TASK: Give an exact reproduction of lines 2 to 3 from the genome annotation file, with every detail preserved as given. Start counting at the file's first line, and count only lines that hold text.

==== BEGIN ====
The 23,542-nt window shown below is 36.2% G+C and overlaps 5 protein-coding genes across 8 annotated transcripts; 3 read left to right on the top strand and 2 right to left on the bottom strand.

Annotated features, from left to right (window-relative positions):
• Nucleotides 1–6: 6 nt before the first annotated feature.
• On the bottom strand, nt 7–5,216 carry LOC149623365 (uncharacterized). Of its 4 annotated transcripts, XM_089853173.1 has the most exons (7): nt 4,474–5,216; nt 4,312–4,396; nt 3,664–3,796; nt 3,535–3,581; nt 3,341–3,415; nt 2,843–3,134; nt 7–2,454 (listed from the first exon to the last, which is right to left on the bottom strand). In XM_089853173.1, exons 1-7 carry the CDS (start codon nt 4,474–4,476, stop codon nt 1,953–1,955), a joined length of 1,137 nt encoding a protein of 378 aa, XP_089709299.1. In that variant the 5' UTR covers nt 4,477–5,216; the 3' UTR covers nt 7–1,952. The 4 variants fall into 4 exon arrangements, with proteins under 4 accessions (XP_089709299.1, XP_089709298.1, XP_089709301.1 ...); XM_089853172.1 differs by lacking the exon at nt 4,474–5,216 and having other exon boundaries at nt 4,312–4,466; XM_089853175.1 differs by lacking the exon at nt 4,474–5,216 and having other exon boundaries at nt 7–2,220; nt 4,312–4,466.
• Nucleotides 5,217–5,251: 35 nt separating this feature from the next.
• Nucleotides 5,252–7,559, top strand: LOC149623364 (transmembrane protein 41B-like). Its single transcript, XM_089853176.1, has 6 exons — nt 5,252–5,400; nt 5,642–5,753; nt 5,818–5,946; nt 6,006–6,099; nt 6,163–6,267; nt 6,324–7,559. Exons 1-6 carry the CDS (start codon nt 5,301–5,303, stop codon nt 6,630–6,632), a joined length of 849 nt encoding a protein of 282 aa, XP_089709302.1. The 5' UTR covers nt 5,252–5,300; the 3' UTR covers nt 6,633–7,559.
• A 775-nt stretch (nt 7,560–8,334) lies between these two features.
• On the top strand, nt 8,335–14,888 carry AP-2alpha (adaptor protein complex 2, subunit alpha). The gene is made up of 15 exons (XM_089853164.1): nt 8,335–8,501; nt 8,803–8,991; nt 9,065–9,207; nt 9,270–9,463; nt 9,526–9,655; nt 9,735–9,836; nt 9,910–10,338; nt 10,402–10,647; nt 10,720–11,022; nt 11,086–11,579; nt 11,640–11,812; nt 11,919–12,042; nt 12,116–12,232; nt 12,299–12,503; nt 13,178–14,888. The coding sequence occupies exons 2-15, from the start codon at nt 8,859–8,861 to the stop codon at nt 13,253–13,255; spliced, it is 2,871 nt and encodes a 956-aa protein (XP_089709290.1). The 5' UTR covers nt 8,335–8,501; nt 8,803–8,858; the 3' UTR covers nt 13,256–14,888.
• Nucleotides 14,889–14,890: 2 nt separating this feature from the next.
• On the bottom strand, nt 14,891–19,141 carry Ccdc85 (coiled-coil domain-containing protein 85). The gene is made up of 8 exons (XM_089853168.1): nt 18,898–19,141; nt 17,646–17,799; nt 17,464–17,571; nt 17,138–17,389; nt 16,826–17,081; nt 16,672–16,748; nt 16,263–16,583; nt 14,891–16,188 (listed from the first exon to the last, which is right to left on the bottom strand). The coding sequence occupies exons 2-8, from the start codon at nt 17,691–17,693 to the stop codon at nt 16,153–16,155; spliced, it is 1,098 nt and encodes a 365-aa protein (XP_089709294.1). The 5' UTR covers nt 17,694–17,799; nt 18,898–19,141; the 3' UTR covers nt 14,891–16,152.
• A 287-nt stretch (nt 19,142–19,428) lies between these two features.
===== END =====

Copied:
Annotated features, from left to right (window-relative positions):
• Nucleotides 1–6: 6 nt before the first annotated feature.